Goondiwindi school closes after more than 60 reported cases of whooping cough

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The St Mary’s Parish School in Goondiwindi has been forced to close one week early due to an outbreak of whooping cough.

The decision was made on Friday after reports of more than 60 students coming down with the infection.

Staff remain at work, until 3pm today. A planned “transition” day for St Mary’s students at the high school on Monday and Tuesday was cancelled.

St Mary’s told parents the decision was made after conferring with Darling Downs Health.

If there are any concerns contact the Goondiwindi Medical Centre.

“While we haven’t been overrun with cases we are  certainly keen to see and discuss the best course of action for those who have symptoms or would like to seek immunisation,” Dr Anna Carswell said.

The outbreak appears not to be wide spread. “The  Darling Downs Health Unit has received 130 notifications for pertussis (whooping cough) this year which is just below (90 per cent) the five-year average,”Darling Downs Public Health Unit Director Dr Penny Hutchinson said.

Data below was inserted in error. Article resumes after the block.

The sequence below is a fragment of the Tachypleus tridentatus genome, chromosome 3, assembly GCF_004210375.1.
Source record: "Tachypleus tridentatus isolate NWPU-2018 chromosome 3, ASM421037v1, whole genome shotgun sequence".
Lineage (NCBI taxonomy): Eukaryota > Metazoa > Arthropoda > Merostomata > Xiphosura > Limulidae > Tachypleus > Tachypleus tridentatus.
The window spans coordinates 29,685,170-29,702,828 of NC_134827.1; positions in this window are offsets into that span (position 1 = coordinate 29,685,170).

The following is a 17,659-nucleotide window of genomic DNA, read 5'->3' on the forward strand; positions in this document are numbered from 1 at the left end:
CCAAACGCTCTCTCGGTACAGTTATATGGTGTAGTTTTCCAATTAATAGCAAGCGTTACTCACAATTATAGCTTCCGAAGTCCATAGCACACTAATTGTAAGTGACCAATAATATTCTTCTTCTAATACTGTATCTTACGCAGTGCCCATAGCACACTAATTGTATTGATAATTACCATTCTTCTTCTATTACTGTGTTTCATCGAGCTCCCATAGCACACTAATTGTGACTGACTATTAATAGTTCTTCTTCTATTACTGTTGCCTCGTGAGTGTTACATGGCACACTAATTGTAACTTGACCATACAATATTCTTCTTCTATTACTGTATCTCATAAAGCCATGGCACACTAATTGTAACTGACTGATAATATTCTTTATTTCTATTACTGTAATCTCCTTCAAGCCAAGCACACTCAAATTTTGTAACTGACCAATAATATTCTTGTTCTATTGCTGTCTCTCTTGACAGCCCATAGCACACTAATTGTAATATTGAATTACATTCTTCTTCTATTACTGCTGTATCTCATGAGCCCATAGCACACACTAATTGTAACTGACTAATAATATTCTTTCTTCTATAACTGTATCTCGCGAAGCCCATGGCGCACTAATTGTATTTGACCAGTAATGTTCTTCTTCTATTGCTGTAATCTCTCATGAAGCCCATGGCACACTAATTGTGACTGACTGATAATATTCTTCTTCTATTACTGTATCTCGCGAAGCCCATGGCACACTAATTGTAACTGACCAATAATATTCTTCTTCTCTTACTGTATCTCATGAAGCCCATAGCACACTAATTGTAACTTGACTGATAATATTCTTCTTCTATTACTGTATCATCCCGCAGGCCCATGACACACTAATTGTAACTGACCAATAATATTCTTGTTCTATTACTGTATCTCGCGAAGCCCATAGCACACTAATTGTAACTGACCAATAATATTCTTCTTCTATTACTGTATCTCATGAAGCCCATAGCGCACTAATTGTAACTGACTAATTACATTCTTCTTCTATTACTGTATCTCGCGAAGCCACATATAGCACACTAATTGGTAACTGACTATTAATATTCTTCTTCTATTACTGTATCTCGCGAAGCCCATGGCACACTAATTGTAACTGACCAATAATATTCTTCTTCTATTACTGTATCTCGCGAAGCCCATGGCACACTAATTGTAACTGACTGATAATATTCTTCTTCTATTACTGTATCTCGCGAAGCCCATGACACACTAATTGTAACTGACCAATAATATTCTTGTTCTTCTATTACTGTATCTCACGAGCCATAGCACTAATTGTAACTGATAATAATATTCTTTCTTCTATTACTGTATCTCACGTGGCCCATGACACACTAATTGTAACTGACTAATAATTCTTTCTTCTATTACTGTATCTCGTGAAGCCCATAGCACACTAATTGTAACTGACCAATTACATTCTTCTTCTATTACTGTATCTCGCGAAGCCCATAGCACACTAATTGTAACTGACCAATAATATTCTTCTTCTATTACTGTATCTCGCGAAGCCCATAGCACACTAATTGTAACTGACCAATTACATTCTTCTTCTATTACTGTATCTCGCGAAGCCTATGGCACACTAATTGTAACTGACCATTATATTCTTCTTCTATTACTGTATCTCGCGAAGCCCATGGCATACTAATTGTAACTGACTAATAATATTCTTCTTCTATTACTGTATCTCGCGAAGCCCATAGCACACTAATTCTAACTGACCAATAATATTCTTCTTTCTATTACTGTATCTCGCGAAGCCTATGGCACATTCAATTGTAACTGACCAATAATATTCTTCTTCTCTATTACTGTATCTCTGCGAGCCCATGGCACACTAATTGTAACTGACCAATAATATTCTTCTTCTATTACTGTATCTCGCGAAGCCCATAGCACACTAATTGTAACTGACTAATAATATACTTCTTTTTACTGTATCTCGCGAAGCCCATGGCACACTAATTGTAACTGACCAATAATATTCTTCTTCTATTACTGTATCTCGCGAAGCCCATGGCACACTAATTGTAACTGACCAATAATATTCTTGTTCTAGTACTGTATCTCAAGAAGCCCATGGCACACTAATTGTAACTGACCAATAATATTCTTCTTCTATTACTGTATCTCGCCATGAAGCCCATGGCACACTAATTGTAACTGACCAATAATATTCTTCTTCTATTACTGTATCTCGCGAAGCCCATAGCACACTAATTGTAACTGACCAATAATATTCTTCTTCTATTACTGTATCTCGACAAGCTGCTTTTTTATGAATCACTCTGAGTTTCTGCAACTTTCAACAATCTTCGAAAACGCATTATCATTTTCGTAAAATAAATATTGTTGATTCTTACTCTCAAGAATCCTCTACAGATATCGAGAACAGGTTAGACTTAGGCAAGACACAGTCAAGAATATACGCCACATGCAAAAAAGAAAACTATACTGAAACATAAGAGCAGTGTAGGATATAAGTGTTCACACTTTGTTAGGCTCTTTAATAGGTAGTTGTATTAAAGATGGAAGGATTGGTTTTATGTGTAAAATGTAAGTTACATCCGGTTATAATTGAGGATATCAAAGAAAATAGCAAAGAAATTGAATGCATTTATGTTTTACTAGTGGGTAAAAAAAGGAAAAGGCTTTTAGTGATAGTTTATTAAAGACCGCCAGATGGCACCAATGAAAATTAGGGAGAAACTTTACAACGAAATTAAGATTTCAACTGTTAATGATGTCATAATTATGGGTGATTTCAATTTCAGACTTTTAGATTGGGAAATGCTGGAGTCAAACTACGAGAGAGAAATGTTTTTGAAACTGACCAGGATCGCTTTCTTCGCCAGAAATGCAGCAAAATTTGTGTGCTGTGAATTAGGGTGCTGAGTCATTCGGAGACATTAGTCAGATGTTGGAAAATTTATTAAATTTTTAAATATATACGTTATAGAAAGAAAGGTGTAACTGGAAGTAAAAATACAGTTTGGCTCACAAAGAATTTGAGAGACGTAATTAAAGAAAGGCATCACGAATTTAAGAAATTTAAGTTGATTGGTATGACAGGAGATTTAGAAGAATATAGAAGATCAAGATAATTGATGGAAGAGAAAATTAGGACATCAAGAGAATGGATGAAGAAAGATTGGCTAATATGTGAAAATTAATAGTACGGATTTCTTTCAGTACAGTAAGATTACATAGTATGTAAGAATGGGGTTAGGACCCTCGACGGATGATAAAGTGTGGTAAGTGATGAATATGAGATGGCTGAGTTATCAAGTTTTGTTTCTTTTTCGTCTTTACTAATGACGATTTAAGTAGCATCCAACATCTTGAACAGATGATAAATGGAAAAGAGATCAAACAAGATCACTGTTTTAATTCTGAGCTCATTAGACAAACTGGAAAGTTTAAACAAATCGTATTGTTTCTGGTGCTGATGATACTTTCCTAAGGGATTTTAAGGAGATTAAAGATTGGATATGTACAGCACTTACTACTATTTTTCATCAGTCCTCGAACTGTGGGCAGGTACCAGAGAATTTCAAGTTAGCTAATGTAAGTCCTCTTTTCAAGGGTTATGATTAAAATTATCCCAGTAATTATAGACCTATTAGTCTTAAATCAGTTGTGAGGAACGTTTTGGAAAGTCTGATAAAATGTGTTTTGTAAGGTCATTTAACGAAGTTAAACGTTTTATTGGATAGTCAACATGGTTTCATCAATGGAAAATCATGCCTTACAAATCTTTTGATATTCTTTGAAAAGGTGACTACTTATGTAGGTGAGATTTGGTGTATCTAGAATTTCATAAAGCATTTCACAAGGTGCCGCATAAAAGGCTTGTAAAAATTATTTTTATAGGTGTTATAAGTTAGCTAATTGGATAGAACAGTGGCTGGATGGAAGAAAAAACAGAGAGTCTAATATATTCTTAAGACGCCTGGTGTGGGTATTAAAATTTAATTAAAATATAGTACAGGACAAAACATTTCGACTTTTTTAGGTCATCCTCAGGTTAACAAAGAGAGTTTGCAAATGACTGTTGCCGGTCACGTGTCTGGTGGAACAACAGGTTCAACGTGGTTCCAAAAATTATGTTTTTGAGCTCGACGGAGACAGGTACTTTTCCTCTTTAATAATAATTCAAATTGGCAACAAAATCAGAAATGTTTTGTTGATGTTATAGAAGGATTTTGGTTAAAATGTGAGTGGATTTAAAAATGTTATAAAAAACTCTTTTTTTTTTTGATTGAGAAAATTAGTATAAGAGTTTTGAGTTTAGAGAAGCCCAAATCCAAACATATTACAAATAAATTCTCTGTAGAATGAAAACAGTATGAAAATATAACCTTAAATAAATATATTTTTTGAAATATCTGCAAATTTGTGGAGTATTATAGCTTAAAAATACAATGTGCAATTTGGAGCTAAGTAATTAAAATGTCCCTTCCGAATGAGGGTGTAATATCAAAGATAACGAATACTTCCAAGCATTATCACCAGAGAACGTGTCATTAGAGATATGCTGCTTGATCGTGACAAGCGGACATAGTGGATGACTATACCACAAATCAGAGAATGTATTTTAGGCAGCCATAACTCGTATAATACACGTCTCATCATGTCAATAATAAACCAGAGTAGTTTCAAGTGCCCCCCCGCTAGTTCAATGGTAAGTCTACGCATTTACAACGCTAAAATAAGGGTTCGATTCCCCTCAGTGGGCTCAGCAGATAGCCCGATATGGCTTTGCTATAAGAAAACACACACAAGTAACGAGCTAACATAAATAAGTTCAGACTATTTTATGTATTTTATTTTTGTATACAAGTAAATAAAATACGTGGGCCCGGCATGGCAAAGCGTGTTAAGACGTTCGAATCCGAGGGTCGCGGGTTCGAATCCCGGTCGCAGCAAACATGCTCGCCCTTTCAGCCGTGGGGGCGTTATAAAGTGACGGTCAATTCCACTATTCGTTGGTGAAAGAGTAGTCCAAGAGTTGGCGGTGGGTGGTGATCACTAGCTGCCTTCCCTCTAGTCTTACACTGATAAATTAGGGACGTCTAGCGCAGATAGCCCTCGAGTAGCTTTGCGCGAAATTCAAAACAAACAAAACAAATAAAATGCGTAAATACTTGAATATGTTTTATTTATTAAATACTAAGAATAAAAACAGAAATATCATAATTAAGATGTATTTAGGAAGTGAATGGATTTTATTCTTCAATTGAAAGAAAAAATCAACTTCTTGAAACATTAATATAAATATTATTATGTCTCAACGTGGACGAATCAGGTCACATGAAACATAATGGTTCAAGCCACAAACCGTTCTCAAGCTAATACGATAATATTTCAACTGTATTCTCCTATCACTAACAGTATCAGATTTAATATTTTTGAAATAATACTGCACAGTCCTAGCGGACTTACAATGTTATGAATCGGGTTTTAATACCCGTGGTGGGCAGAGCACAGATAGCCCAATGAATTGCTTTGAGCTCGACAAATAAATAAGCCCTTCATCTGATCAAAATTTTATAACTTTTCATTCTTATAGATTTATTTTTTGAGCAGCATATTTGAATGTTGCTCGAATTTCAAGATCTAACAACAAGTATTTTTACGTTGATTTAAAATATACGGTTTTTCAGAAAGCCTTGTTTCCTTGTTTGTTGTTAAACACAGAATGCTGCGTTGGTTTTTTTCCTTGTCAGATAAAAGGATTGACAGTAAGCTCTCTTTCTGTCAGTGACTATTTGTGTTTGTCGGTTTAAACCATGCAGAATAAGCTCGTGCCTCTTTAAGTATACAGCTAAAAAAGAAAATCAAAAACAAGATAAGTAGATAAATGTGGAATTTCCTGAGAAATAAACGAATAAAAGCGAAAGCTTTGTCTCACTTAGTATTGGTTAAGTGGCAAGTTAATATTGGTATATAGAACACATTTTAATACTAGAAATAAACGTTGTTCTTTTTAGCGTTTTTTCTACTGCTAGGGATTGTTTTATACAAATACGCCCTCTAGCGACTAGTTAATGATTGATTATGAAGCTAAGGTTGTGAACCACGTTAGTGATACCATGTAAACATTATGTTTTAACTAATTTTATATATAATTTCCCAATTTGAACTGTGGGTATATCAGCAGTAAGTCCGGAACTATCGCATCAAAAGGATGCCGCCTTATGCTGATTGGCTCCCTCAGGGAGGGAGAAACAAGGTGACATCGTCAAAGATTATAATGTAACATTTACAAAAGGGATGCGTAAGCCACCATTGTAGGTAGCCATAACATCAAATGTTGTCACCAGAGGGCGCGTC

“Whooping cough is a highly contagious respiratory infection caused by the bacterium Bordetella pertussis. It can affect people of any age.

“In teens and adults, the infection may cause a persistent cough. However, for babies and young children, whooping cough can be life threatening,” she said. 

“Symptoms of whooping cough vary but typically start out like a cold with a runny nose with sneezing, tiredness and characteristic coughing bouts developing over several days.

“There is a vaccine for whooping cough which is provided through the National Immunisation Program.

“Since this program was introduced to Australia, there has been a significant drop in severe disease and deaths from whooping cough. Although the vaccine is effective against death and severe disease, especially in the most vulnerable (infants under six months of age), some people who have been previously vaccinated or have had the disease before may still develop the disease. Vaccination is recommended for women early in the third trimester of each pregnancy, people who work in maternity or with young babies every five years and everyone else every 10 years,” Dr Hutchinson said.

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